Eurosceptics dismiss 'cliff-edge' Brexit warning
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European Commission President Ursula Von der Leyen has warned that Britain stands to lose more than membership to the EU if the two sides cannot broker a deal by the end of next year. Her comments have drawn the ire of eurosceptics.
"It's absolute tosh," Keith Boyfield, a regulation fellow at the UK-based Institute of Economic Affairs told RFI, after the EU chief warned that failure to secure a trade deal would hurt the UK more than Europe.
He says Germany risks being hardest hit by a no-deal Brexit in terms of job losses: "Look at how many cars the Germans export to the UK.
"In terms of the balance of trade, Germany and France have far more to lose by not agreeing an appropriate trade deal with Britain."
Ursula Von der Leyen, a former German defence minister, on Wednesday warned MEPs at European Parliament in Strasbourg that the timetable for building a future relationship with Britain was "extremely challenging".
"In case we cannot conclude an agreement by the end of 2020, we will face again a cliff-edge situation," she said. "This would clearly harm our interest but it will impact the UK more than us."
Time running out
And time is of the essence. Britain is due to leave the European Union on 31 January, but will remain in a transitional period until December 2020 while negotiators debate the contours of future trade ties.
Boris Johnson, who won a comfortable majority last week, has said he will not ask for more time.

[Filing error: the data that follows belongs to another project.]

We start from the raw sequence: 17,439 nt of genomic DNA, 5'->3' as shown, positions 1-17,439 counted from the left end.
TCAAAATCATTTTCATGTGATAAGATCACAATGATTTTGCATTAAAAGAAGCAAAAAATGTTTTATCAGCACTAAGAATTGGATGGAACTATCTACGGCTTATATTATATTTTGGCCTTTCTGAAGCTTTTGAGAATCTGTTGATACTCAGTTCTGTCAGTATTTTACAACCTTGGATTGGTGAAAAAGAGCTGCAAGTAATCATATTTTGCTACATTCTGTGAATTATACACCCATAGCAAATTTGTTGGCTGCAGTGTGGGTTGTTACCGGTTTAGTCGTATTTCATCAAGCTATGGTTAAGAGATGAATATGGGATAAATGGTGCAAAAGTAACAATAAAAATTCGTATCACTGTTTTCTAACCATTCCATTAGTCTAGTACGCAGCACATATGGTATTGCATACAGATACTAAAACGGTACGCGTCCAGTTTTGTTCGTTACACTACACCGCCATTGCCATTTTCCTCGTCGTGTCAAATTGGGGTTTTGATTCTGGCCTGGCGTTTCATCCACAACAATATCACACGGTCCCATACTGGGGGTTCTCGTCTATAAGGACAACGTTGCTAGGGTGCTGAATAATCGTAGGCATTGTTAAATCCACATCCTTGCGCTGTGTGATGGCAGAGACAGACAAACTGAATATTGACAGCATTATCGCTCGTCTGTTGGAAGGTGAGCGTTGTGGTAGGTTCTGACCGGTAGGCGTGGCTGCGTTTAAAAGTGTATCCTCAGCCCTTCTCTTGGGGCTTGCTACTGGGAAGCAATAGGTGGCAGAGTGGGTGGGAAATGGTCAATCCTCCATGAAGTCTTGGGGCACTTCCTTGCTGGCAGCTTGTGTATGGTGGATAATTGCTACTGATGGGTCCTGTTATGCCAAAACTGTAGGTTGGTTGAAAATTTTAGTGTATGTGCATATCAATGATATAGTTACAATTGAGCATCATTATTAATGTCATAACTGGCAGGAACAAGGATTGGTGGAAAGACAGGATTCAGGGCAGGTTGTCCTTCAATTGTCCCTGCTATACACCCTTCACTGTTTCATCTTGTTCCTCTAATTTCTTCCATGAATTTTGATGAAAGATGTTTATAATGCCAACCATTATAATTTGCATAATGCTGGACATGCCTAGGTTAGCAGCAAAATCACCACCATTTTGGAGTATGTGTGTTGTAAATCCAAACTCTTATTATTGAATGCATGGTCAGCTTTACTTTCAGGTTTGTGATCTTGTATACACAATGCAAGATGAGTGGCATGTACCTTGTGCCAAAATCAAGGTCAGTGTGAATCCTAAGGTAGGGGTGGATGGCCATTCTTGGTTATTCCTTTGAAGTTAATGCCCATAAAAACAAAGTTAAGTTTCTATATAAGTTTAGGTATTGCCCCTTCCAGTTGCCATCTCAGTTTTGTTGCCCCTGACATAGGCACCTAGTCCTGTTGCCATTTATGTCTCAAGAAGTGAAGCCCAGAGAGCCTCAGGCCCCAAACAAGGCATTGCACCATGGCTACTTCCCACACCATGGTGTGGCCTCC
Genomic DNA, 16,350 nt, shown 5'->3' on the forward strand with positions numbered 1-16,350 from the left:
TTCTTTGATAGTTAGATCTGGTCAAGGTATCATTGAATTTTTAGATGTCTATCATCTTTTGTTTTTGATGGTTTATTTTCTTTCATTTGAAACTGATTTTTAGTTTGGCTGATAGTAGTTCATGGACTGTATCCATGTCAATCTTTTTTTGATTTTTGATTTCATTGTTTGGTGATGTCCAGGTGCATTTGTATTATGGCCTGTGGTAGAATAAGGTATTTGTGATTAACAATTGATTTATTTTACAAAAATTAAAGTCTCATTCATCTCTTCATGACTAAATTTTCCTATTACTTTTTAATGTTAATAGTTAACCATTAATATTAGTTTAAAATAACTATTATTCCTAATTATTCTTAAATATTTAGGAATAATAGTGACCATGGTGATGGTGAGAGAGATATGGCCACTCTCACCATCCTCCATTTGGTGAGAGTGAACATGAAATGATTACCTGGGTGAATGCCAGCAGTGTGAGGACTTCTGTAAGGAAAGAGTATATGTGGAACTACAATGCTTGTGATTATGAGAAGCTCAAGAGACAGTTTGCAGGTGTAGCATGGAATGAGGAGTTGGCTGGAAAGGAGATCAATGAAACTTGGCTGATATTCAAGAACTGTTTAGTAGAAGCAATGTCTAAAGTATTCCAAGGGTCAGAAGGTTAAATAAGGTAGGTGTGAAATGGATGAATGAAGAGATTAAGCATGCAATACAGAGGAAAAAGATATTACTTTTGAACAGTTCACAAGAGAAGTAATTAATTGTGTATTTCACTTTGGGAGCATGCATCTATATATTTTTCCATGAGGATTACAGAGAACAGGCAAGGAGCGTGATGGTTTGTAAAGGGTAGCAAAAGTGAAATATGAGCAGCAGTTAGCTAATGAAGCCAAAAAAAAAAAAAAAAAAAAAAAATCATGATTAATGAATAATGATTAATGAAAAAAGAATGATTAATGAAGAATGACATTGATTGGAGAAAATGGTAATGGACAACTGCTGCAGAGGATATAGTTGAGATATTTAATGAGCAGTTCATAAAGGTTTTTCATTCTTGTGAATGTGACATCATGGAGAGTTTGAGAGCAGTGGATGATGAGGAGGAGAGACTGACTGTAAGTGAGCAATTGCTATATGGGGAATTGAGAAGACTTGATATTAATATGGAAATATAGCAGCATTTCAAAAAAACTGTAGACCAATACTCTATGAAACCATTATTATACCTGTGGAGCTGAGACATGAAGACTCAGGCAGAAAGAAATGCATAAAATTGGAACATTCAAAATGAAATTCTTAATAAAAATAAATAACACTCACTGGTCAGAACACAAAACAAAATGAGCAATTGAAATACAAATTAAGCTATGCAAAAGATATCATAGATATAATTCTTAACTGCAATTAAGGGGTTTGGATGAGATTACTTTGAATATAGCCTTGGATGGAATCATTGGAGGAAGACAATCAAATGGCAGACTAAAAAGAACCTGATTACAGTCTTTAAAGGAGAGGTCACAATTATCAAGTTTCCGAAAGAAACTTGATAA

MPs are due to vote on Friday on the flagship Withdrawal Agreement Bill, which will "legally prohibit government agreeing to any extension" to the transition period, a Downing Street source said.
That leaves only 11 months for negotiations. EU officials are concerned this will limit the scope of trade talks.
"I think it will focus the attention on our friends in Brussels to do a deal," reckons Boyfield.
In the meantime, UK and EU businesses are preparing for the worst, forking out hundreds of millions of pounds and euros on contingency plans.
Experts doubt that a comprehensive trade agreement can be finalised in just a year, raising the prospect of more uncertainty for businesses.
A no-deal could hurt car manufacturers, Boyfield admits. "Their whole supply chain has been built around moving car components to and from the continent. But they can adjust."
The regulation expert says a weaker pound against the euro will favour British companies.
"Cars manufactured in the UK are now far cheaper because they're priced in pounds, so the devaluation of the pound has outweighed any potential impact of tariffs being imposed on cars from the UK," he said.
EU governments must approve a draft mandate for Brexit negotiations in February to pave the way for new talks on 1 March. Von der Leyen insists she wants EU-UK relations to be as "close as possible", but not too close to the cliff-edge.
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